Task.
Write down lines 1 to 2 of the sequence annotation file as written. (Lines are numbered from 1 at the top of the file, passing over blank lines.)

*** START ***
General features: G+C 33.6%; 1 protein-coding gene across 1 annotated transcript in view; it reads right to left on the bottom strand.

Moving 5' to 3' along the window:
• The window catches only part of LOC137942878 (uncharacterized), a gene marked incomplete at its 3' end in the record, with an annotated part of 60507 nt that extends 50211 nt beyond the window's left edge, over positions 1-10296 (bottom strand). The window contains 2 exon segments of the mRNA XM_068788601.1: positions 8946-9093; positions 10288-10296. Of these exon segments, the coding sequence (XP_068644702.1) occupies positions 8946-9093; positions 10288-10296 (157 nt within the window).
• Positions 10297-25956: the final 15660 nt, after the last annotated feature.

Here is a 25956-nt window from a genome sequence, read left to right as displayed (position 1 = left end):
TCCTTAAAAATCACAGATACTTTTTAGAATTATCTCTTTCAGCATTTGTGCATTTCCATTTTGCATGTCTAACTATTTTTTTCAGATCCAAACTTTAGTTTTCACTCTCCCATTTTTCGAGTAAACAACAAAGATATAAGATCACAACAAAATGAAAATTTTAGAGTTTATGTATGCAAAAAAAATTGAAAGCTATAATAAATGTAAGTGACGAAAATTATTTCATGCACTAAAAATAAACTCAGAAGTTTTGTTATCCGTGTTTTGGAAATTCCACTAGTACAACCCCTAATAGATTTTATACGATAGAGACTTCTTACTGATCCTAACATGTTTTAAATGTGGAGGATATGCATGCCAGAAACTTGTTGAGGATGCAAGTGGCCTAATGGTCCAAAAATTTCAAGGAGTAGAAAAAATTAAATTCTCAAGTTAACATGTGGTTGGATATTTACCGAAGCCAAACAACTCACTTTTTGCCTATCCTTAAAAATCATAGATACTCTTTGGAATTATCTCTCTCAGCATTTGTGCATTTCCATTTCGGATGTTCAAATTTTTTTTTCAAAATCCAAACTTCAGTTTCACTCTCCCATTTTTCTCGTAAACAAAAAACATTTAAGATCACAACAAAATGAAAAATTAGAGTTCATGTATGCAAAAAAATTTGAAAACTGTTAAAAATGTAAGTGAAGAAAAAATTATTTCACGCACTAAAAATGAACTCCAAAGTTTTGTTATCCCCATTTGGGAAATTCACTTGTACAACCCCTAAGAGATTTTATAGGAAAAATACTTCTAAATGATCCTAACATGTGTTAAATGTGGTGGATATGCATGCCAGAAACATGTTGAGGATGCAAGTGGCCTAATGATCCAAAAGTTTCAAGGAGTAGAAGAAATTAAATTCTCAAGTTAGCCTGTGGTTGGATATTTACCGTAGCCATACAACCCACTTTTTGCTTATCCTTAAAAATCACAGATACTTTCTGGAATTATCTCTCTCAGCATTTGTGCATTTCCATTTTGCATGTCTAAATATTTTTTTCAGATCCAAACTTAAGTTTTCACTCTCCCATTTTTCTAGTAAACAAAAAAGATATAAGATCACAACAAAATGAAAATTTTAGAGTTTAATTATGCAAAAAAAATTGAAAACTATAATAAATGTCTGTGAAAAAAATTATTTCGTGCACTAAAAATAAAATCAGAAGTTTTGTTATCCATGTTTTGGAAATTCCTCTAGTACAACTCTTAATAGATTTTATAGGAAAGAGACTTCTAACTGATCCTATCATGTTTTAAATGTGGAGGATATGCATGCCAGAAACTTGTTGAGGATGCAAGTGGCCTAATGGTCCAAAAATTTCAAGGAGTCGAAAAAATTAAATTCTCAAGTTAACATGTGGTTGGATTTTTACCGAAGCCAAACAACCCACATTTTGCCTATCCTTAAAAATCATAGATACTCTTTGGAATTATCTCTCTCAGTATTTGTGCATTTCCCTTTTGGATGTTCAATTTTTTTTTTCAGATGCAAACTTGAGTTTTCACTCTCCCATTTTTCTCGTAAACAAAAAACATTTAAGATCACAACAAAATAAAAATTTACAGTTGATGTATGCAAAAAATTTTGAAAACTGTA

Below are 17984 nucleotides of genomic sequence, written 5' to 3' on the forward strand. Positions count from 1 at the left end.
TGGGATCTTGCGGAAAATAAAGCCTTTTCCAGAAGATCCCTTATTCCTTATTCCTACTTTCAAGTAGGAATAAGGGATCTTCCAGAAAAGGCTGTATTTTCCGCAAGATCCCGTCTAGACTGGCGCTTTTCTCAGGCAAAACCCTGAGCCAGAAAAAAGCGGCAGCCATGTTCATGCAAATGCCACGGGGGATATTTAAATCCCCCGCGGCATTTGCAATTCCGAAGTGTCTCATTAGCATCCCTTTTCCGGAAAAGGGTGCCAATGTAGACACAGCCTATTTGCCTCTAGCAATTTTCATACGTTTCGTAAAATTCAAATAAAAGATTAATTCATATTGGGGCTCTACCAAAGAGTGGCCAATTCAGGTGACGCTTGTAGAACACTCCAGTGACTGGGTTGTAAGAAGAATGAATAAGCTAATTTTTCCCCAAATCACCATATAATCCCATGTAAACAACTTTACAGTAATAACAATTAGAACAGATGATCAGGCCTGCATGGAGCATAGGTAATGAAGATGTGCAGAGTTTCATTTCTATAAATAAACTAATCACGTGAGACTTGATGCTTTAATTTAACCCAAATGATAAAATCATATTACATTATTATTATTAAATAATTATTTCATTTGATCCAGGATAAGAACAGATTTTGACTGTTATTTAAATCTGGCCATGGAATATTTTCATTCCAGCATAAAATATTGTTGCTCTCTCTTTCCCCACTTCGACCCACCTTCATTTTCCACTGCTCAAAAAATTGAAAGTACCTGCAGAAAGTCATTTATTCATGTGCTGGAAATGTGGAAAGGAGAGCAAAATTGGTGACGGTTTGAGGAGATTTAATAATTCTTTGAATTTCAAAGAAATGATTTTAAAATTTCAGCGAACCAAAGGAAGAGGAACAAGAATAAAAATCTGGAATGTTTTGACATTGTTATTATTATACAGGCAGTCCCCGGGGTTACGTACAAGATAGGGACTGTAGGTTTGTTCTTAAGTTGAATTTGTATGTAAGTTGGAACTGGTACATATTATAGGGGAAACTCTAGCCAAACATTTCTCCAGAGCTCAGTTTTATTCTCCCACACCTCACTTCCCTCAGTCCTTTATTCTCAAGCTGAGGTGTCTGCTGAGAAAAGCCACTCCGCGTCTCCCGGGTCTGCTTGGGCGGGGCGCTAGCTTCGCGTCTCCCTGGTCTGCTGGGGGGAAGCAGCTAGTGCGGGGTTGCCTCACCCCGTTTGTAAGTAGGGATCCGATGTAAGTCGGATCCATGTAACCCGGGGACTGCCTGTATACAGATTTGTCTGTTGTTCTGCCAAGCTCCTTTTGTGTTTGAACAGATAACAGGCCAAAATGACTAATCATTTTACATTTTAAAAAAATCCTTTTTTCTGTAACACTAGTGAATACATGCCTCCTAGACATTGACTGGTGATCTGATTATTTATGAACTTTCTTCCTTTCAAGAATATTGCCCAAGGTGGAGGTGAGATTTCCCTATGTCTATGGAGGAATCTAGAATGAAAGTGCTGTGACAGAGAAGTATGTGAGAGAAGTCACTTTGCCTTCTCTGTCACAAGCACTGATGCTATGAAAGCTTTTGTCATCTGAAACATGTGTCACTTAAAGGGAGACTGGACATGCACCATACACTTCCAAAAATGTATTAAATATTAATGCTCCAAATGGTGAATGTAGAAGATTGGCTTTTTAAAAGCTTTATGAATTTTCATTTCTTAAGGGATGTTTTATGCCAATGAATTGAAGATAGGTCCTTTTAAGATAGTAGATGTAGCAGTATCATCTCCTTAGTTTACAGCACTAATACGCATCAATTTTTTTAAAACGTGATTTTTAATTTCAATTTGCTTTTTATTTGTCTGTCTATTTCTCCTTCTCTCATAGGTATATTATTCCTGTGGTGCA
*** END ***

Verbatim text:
General features: G+C 33.6%; 1 protein-coding gene across 1 annotated transcript in view; it reads right to left on the bottom strand.

Moving 5' to 3' along the window: